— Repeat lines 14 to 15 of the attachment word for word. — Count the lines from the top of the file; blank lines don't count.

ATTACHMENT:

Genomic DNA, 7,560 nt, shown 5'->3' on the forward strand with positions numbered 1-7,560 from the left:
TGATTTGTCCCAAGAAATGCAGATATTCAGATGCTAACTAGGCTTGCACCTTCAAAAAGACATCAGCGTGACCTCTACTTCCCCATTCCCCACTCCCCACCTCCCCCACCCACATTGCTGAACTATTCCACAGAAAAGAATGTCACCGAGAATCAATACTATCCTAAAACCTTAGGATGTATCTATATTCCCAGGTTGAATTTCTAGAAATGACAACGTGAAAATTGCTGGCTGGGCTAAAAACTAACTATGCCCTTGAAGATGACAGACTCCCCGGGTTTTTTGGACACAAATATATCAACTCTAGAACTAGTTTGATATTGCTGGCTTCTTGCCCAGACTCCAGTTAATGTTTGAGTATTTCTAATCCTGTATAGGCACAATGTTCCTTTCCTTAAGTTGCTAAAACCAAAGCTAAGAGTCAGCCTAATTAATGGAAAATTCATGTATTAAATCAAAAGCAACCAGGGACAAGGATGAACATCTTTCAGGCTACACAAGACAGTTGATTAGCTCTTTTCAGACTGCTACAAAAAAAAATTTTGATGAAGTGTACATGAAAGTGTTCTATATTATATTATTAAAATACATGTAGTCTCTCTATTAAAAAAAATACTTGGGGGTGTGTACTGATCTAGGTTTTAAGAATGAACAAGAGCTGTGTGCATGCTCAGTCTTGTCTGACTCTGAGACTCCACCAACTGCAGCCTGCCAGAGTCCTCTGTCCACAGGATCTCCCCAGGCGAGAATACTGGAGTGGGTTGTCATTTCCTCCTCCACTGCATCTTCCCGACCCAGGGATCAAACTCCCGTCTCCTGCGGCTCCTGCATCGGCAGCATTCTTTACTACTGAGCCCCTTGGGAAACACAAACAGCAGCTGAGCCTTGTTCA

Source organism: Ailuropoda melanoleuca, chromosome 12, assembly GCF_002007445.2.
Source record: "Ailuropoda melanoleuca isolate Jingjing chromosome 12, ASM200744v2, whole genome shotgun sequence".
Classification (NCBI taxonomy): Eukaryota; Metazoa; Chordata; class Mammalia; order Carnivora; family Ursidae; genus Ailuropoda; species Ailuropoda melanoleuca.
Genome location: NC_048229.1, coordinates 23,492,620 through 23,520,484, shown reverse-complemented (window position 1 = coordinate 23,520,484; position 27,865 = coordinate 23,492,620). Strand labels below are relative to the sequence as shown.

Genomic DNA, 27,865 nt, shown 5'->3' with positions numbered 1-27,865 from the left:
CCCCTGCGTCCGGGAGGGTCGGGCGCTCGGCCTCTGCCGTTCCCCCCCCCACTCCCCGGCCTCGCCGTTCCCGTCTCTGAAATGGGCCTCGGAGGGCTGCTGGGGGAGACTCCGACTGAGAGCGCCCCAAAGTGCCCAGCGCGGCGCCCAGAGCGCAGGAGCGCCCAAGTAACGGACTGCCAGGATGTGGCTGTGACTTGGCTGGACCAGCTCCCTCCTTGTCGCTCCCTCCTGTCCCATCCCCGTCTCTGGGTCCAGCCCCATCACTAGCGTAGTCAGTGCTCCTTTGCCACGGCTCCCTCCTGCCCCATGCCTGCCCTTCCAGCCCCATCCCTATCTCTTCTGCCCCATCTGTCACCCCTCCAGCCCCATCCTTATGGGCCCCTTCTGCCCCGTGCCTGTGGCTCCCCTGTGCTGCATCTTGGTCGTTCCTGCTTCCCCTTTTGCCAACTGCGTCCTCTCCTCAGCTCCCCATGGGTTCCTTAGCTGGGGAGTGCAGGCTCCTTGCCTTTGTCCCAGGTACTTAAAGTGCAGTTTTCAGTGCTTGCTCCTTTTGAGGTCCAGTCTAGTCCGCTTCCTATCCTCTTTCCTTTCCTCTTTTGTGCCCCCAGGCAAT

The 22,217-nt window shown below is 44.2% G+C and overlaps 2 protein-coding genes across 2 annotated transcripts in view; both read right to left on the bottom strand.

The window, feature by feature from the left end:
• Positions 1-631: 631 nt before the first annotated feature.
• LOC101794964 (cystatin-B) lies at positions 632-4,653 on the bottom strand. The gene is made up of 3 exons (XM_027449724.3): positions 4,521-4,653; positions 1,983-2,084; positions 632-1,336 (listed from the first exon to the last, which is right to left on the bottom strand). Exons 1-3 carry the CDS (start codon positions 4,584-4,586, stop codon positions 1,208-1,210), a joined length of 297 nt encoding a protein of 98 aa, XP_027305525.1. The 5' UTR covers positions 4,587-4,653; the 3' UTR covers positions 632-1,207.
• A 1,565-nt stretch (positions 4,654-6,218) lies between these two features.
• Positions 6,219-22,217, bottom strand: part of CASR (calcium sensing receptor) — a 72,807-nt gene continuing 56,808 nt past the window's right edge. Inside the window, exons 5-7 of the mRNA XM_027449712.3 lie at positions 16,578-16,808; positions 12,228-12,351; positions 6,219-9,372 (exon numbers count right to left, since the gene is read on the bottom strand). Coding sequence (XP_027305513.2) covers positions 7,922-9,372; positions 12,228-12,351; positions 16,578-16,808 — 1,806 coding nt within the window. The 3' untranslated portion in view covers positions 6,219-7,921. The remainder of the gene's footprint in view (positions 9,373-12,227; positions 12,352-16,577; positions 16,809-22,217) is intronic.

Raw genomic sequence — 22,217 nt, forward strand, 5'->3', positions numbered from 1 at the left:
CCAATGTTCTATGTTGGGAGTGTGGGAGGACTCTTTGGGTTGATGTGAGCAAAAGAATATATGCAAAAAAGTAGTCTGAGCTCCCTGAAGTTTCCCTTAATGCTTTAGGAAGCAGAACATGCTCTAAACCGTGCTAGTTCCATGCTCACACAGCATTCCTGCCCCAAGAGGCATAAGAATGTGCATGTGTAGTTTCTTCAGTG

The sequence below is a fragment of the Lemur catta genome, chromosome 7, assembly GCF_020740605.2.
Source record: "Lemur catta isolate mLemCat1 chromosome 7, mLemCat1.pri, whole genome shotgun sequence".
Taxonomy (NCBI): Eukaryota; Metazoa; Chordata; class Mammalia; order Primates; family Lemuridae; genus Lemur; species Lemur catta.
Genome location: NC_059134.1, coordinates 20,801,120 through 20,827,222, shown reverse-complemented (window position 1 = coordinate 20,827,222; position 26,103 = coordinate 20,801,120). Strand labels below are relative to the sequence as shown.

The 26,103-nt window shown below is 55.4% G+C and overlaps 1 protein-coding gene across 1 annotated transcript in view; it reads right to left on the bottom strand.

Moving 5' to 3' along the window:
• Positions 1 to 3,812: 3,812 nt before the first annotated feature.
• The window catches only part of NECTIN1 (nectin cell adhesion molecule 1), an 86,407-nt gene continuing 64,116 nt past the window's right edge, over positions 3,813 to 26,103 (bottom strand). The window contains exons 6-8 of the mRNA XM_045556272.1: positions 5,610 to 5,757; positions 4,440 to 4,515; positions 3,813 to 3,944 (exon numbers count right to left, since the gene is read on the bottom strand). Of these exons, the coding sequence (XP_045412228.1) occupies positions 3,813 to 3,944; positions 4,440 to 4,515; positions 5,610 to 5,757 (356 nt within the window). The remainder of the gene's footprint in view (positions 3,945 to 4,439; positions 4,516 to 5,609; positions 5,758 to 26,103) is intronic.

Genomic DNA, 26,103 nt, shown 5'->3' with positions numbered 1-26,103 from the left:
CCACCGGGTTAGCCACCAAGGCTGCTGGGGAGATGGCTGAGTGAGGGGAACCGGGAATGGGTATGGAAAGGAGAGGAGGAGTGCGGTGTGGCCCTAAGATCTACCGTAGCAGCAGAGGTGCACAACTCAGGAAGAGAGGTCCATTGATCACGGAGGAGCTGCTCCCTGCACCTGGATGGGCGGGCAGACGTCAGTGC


• Positions 6,219-22,217, bottom strand: part of CASR (calcium sensing receptor) — a 72,807-nt gene continuing 56,808 nt past the window's right edge. Inside the window, exons 5-7 of the mRNA XM_027449712.3 lie at positions 16,578-16,808; positions 12,228-12,351; positions 6,219-9,372 (exon numbers count right to left, since the gene is read on the bottom strand). Coding sequence (XP_027305513.2) covers positions 7,922-9,372; positions 12,228-12,351; positions 16,578-16,808 — 1,806 coding nt within the window. The 3' untranslated portion in view covers positions 6,219-7,921. The remainder of the gene's footprint in view (positions 9,373-12,227; positions 12,352-16,577; positions 16,809-22,217) is intronic.

Raw genomic sequence — 22,217 nt, forward strand, 5'->3', positions numbered from 1 at the left: